The recognition for the ECTV students continue with the crew’s unprecedented five nominations as finalists for the Alliance for Community Media WAVE Awards (Western Alliance Video Excellence). Categories include Community Issues, Informational Culture, Informational Lifestyle, Informational Talk Show and Educational Access. The ECTV nominations are part of an impressive twelve nominations for the entire CAPS Media producers. The ECTV and CAPS Media producers are in competition with video producers from across the western United States.

CAPS Media is collaborating with the Ventura City Fire and Police, Ventura County Fire and Sheriff, the Museum of Ventura County, other community agencies on the Thomas Fire Stories Project. The project will feature personal stories of individuals and families whose lives were dramatically changed the night of December 4th and include extraordinary accounts of heroism, sacrifice, tragedy and healing.

CAPS Media is recording interviews with members of the public, fire fighters, first responders, officials and others who want to share their story. Everyone in the community impacted by the fire is invited to contribute to the archive of our common experience. Radio and television interviews will be conducted in Santa Paula, Ventura’s Westside, Northside and Ojai. Each interview is expected to last 15-20 minutes and will be conducted by CAPS Media producers. Selected stories will air on CAPS Television and Radio KPPQ 104.1 FM, and stream on Visit to find a convenient day and time to record your story and add it to the museum’s historic archive.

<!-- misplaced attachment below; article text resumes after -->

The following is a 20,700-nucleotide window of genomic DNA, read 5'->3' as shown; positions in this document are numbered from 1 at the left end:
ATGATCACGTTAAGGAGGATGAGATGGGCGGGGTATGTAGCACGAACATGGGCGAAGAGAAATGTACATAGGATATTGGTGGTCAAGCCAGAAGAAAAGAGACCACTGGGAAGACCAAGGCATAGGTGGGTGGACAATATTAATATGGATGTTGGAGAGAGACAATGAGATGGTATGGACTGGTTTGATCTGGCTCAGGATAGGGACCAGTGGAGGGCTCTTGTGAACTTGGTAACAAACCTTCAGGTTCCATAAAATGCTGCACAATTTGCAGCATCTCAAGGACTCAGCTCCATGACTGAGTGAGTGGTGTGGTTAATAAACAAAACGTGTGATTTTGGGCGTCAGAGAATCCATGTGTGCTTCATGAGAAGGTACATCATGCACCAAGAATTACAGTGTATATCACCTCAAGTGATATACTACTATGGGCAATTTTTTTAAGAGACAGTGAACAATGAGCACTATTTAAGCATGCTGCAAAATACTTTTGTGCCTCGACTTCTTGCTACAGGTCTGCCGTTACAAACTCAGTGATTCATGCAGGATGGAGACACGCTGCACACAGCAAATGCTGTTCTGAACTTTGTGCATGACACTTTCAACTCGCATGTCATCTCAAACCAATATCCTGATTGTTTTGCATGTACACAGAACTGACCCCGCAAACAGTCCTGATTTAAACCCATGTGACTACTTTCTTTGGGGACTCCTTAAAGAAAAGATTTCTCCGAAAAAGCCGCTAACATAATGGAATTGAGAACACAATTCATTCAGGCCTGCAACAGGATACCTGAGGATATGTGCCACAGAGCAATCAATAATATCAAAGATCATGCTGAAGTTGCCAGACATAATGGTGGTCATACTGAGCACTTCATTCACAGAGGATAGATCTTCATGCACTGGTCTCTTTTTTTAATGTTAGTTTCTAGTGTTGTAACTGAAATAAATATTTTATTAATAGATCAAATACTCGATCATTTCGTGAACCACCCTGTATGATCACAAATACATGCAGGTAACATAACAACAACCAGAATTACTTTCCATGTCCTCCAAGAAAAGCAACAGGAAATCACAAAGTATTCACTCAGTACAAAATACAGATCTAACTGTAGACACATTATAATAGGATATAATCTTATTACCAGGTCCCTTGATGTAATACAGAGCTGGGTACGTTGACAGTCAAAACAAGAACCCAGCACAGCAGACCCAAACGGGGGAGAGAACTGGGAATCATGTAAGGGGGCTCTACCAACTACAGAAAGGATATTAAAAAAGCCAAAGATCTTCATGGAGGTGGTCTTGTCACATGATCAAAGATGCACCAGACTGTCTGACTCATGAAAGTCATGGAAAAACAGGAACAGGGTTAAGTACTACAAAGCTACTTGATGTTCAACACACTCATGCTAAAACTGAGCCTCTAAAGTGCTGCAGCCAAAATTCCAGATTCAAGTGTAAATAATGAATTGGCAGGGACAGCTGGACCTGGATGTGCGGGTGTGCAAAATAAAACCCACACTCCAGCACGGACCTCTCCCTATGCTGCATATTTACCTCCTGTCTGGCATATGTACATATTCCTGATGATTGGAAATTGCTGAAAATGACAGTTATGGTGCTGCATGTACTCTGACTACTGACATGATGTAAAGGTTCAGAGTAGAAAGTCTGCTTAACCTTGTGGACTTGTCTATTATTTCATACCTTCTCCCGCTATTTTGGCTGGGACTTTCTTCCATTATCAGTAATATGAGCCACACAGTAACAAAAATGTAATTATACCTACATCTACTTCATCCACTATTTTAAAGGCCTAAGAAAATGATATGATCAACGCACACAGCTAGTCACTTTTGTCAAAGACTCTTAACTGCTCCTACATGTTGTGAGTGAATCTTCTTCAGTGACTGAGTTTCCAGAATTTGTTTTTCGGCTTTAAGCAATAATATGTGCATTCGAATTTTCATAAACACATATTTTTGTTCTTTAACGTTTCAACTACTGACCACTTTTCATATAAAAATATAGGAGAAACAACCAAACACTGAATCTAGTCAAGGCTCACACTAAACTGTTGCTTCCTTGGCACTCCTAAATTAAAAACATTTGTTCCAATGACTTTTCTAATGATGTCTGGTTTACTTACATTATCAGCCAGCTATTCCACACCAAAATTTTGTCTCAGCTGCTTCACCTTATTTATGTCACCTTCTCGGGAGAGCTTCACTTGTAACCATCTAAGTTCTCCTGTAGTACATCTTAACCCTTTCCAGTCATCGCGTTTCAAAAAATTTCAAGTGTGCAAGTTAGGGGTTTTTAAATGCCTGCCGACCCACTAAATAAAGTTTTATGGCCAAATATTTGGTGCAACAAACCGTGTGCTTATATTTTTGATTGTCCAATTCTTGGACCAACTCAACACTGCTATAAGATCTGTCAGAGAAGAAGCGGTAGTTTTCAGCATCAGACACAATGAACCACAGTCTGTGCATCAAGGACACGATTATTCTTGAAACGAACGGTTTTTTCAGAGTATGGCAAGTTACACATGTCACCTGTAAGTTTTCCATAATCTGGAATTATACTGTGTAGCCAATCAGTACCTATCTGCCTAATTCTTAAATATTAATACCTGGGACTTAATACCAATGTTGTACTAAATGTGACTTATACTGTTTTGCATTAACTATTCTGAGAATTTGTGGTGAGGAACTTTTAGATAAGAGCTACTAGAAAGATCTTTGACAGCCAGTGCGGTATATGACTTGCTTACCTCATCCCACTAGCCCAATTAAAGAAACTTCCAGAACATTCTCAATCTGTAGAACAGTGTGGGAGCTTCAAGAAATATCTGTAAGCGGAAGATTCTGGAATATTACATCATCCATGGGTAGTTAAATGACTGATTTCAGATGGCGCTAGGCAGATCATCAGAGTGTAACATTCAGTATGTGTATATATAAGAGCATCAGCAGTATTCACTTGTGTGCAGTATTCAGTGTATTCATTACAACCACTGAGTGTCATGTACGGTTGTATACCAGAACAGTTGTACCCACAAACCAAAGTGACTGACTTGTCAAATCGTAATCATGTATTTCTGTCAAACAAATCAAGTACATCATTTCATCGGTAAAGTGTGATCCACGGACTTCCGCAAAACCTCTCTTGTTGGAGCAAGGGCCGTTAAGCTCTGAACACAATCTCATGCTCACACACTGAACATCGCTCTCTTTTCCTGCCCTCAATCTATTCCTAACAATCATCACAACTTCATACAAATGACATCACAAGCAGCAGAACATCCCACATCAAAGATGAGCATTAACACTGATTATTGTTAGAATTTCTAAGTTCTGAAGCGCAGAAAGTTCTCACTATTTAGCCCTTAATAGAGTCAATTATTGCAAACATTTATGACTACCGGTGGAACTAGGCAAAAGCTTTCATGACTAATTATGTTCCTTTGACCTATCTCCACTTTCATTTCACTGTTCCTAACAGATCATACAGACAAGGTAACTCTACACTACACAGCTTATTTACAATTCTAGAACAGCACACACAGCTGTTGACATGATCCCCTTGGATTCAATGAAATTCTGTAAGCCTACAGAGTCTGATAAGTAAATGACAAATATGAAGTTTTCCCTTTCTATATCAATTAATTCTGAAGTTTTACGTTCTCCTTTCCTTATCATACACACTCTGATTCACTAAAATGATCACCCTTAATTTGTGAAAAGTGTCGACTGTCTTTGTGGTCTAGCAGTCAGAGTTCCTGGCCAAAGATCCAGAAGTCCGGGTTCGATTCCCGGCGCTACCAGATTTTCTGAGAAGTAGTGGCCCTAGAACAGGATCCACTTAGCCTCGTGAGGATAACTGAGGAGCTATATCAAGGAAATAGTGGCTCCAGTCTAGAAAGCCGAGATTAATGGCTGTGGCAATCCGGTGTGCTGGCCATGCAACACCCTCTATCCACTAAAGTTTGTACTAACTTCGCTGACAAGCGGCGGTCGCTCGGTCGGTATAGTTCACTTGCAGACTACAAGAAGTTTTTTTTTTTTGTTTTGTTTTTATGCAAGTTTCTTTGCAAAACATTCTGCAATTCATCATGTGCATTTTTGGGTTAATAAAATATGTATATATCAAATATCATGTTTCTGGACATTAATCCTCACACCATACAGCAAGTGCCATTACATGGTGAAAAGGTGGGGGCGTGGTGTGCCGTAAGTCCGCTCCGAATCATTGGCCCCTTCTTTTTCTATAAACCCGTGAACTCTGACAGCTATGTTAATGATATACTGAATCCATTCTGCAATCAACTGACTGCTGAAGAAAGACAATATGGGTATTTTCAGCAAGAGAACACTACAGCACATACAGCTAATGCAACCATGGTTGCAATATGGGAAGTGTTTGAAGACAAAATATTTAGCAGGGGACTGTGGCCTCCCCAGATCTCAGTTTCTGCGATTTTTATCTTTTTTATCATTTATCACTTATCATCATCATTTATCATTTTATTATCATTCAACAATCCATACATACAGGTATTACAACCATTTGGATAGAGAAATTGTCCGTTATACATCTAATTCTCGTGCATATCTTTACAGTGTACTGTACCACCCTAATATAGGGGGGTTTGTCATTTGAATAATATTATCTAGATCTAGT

CAPS Media has set up an easy process for the public to share stories, photos and video for the historic project. Go to the CAPS Media website homepage (, on the Thomas Fires Stories image click on the Read More arrow in the lower right corner. The page presents more details on the project and step-by-step instructions on how to contribute photos, video and other media. If you have a story to tell or a tribute or thank you to share, send an email to or call the CAPS Media Center at 658.0500.

CAPS Media’s mission is to create an engaged and informed community through participation in electronic media. Join our community of enthusiastic engaged member/producers. To find out more come to orientation on the first Thursday of every month and learn how to become a member of CAPS. Member classes include HD videography/camera class held on the 2nd Thursday, Final Cut postproduction editing class on the 3rd Thursday, and CAPS Radio (KPPQ, FM 104.1) two-part classes on the 4th week. In every training session Member/Producers receive hands-on instruction in videography, video editing, radio production and more. All classes begin at 6pm at the CAPS Media Center, 65 Day Road. Once trained, member/producers may check out CAPS Media’s video cameras, tripods, audio gear and other production equipment to record their story and then book postproduction editing suites to craft the story they want to tell. Go to for information or call 658-0500.

Treatment of back pain the subject of a free CMHS Seminar

Diagnosing and treating back pain, along with the causes, will be the focus of a free seminar on Wednesday, Feb. 21, “Ouch! My Aching Back.” Community Memorial Health System is hosting the seminar as part of its 2018 Speaker Series.

The guest speaker will be Dr. Antulio Aroche, an orthopedic spinal surgeon. Dr. Aroche will discuss what causes back pain and how joint and bone problems have become a leading cause of disability that affects how people walk, run, lift, bend and play. He will review ways to diagnose back pain as well as treatment and rehabilitation options for patients.